Casablanca

The movie Casablanca premiered in New York City 79 years ago today, in 1942. The film starred Humphrey Bogart and Ingrid Bergman, with notable support by Claude Rains and Paul Henreid. It’s the story of a cynical American expat, Rick Blaine, who runs a bar in Morocco’s largest city during World War II. He’s unexpectedly reunited with his former love, Ilsa, who is now married to a leader of the French Resistance. By the end of the movie, Rick finds he still has a selfless heart under his bitter exterior. The movie was originally intended for release in January 1943, and that is when it came out in the rest of the country, but the producers moved up the New York premiere to take advantage of the free publicity surrounding the landing of Allied forces in North Africa.

The film was based on an unproduced play called Everybody Comes to Rick’s, by Murray Burnett and Joan Alison. A story analyst called it “sophisticated hokum,” but recommended it to Warner Bros. anyway. Unlike most movies, Casablanca was filmed in story order rather than out of sequence, because the screenplay was only half done by the time filming began. Ingrid Bergman wrote in her autobiography, My Story (1980): “We were shooting off the cuff. Every day they were handing out dialogue and we were trying to make some sense of it. Every morning we would say, ‘Well, who are we? What are we doing here?’ And [director] Michael Curtiz would say, ‘We’re not quite sure, but let’s get through this scene today and we’ll let you know tomorrow.’” She didn’t know which man her character ended up with until the final scene was filmed.

The movie was filmed almost entirely indoors, because a Japanese submarine had been spotted off the coast of California and everyone was worried that Japan might attack the mainland. The production crew also had to cope with war rationing and shortages of things like rubber and aluminum. They couldn’t use nylon or silk in the costumes, so Ingrid Bergman wore cotton.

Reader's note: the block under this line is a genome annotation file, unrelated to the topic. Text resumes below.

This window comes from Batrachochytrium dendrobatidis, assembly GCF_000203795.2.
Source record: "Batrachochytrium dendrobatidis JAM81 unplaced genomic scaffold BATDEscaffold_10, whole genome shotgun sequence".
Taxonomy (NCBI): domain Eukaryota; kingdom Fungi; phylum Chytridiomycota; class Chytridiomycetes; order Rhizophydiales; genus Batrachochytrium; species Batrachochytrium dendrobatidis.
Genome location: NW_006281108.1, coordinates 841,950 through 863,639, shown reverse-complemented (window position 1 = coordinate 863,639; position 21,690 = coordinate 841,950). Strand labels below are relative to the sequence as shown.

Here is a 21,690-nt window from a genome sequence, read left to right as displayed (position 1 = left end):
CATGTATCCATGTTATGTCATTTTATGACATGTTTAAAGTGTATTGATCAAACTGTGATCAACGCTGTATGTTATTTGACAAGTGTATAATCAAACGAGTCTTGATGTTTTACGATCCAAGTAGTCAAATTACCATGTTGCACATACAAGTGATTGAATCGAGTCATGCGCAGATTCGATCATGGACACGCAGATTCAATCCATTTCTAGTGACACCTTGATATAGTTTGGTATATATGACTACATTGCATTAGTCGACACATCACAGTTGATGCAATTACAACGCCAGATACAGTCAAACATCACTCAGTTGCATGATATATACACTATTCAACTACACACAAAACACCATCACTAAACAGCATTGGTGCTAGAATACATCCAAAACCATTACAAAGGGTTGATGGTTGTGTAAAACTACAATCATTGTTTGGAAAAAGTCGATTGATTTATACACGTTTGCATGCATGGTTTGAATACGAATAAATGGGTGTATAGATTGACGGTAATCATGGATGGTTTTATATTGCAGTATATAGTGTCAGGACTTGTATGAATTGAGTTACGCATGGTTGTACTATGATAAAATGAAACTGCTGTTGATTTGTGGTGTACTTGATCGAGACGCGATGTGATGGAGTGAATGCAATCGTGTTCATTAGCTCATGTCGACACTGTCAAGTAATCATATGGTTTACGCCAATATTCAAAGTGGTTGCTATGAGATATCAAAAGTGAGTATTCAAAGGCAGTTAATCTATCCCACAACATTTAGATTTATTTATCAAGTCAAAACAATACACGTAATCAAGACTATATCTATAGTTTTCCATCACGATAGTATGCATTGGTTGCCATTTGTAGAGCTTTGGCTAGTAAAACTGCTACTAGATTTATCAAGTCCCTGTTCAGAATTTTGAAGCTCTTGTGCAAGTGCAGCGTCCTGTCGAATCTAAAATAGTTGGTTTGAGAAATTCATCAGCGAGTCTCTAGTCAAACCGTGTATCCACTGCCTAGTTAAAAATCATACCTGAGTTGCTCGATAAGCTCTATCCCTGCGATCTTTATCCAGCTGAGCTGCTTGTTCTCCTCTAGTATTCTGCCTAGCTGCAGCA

Casablanca received great reviews, but at the time most people just seemed to think it was going to be one of many boilerplate movies intended to raise American morale during World War II. The New York Times wrote, “Yes, indeed, the Warners here have a picture which makes the spine tingle and the heart take a leap.” The Hollywood Reporter called it “a drama that lifts you right out of your seat” and added, “Certainly a more accomplished cast of players cannot be imagined.” Variety wrote, “Casablanca will take the [box offices] of America just as swiftly as the AEF took North Africa.” Another reviewer said, “It certainly won’t make Vichy happy — but that’s just another point for it.” It was nominated for eight Academy Awards, and won three of them: Best Picture, Best Director, and Best Adapted Screenplay.

Not every critic since the movie’s release has considered it a masterpiece, however. Pauline Kael said, “It’s far from a great film, but it has a special appealingly schlocky romanticism, and you’re never really pressed to take its melodramatic twists and turns seriously.” (https://www.garrisonkeillor.com/radio/twa-the-writers-almanac-for-november-26-2021/)